The Types of Customers in The Market College Type Consumer Case Study

Fondren Publishing, Inc., based in Paris, France, is one of the leading worldwide publishers of academic journals in the area of science and technology. It has more than 2,000 titles in its stable of products and publishes them in both print and electronic formats. Its primary customers are trade customers, who collect academic journal content from several different publisher sources and then package the content and resell it to retail customers. To a lesser extent, Fondren also sells directly to retail customers such as universities, libraries, societies/associations (e.g., Society of Environmental Engineers), and individuals (e.g., professors, scientists).

Fondren’s sales force is known for being dynamic and knowledgeable, and some members of its sales team have been with the company for as many as 17 years. It traditionally has had a geographically structured sales force, divided into 14 regions: 6 in the United States, 4 in Europe, 4 in Asia-Pacific. Fondren’s largest trade customer, by far, is New York-based AcademCo., which has a 35 percent share in its market and is responsible for 20 percent of Fondren’s sales revenues. Therefore, the regional sales team covering the northeastern United States is extra large to accommodate this customer.

Just last week, a deal was reached for Fondren to merge with another journal publisher, Bronson & Sons, which is headquartered in Brussels, Belgium. Bronson specializes in health science titles, which will add more than 750 new titles to those of Fondren. Bronson has fewer trade customers than Fondren and focuses on its direct customers such as societies, universities, and individuals. Bronson’s market has previously been limited to Europe, broadly speaking, with no defined territorial sales regions within Europe.

Although the arrangement is a “merger,” Fondren has a controlling interest and will blend Bronson’s products with its existing products under the Fondren name. Fondren’s executives are meeting to decide on how the new merged company will be structured, including how the sales force will be structured.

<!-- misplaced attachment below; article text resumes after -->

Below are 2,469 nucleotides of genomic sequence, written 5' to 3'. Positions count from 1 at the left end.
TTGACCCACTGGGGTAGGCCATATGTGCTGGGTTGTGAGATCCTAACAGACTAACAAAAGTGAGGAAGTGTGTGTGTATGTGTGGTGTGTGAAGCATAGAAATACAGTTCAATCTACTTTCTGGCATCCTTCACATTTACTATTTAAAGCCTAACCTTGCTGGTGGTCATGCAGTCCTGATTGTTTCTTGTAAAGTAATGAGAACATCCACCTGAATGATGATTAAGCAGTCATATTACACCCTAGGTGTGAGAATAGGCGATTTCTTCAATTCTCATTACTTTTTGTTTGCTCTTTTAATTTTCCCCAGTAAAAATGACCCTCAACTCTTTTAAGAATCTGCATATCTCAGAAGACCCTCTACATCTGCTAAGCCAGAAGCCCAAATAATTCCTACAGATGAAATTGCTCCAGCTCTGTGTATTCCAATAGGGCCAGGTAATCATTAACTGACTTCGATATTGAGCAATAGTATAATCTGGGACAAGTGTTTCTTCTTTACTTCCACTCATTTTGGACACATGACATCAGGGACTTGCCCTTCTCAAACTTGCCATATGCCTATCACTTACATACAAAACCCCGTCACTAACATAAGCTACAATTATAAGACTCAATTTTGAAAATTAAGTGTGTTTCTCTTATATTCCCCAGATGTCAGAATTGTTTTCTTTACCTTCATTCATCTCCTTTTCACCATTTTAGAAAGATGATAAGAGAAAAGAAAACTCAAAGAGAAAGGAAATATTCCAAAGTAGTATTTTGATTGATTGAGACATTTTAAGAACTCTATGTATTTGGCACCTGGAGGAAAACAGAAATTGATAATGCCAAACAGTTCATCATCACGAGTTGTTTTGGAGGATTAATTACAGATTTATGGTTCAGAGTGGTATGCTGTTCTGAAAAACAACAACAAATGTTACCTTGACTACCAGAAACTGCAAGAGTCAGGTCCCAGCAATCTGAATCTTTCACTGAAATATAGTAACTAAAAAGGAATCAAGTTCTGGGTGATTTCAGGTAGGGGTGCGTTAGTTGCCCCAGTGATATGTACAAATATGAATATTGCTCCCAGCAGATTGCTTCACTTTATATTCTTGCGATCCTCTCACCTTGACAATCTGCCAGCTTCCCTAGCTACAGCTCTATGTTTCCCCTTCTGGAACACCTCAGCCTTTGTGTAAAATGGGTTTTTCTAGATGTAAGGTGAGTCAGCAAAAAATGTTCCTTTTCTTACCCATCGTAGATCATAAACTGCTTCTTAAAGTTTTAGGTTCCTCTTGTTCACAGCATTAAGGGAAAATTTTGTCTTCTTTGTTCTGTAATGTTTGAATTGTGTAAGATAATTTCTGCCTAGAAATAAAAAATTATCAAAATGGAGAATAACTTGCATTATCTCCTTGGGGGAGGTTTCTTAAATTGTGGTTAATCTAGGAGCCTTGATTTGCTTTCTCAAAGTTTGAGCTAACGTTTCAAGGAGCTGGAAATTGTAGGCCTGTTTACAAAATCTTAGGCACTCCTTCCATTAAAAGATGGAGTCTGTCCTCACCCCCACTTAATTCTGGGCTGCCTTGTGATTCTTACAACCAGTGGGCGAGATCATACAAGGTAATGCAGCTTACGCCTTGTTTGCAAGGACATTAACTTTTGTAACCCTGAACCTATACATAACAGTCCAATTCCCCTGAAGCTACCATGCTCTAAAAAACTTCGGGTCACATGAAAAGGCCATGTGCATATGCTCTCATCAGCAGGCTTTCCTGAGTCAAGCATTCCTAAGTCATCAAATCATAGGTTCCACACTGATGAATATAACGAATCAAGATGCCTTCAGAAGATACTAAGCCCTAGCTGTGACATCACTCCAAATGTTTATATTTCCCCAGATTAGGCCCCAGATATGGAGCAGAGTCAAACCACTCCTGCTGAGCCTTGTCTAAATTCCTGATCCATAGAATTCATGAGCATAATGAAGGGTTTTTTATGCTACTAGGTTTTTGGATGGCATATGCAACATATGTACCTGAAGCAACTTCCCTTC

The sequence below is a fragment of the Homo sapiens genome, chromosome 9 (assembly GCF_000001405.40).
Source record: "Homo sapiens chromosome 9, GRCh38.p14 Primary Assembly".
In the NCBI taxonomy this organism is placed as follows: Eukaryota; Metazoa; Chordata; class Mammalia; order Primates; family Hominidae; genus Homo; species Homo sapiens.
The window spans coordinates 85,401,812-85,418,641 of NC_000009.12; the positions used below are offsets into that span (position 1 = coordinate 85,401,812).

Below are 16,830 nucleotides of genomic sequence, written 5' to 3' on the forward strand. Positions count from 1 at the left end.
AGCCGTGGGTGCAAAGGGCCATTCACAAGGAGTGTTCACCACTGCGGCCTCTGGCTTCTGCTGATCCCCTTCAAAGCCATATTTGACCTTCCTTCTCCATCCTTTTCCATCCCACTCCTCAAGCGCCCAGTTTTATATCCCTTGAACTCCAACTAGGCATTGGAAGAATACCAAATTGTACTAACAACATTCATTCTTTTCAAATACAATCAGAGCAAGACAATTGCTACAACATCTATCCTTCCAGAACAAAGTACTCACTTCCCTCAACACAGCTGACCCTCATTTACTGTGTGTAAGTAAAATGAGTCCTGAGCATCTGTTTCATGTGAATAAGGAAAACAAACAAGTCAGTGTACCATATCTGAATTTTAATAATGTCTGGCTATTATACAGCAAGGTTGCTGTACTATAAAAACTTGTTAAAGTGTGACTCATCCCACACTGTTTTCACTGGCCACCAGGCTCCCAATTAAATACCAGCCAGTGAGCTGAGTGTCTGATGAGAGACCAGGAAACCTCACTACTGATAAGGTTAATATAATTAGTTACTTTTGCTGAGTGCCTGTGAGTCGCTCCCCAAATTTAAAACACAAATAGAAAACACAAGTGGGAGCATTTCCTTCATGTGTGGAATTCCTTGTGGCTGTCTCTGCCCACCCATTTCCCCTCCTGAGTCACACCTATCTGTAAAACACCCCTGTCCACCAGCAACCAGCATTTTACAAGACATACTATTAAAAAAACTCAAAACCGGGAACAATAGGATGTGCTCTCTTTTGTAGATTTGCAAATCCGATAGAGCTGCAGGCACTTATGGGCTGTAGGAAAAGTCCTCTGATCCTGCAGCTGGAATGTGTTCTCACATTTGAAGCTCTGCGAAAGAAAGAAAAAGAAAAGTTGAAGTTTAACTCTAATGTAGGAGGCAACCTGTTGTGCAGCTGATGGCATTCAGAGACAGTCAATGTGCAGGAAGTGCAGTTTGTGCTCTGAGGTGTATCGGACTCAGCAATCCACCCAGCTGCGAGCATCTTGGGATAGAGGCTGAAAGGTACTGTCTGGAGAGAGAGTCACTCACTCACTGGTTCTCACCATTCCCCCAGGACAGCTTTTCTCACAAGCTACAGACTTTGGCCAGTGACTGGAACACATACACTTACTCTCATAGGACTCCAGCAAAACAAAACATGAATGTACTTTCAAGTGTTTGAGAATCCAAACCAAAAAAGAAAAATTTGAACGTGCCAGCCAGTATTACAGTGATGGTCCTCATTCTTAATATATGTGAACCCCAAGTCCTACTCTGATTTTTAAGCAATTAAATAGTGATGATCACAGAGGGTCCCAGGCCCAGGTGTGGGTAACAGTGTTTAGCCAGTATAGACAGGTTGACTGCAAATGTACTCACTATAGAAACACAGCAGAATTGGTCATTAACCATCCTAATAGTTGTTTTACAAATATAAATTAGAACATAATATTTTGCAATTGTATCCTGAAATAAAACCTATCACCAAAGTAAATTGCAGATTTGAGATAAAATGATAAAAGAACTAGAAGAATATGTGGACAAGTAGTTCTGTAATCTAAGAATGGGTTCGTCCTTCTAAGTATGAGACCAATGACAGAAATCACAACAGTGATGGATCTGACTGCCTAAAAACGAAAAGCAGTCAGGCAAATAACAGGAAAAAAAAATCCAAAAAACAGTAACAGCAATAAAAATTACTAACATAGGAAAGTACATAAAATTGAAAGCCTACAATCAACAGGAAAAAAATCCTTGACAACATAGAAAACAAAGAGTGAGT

The executives also want to use this merger and restructuring opportunity to enhance the company’s customer service activities. Currently, the customer service department handles the fulfillment and maintenance of new and existing subscriptions (renewals, change of address, and so forth) through telephone operators. Fondren’s IT department has plans to implement a new customer service and fulfillment system, which will be able to record and track particular customer information, as well as offer the customer service functions through an online Web interface.

To this point, the sales representatives would make the initial sale, and then turn the customer over to the customer service function for maintenance. Alienor Cointreau, director of customer service and fulfillment, has a vision in which customer service representatives would be able to contribute to sales by up-selling or cross-selling Fondren products when the reps are in contact with customers.


1. How should Fondren structure its sales force after the merger with Bronson? Why? What are the potential advantages and disadvantages of the structure you chose?

2. How should Fondren treat its key account(s)? Why?

3. What selling approach could Fondren take to coordinate its selling endeavors with its customer service and fulfillment operations?


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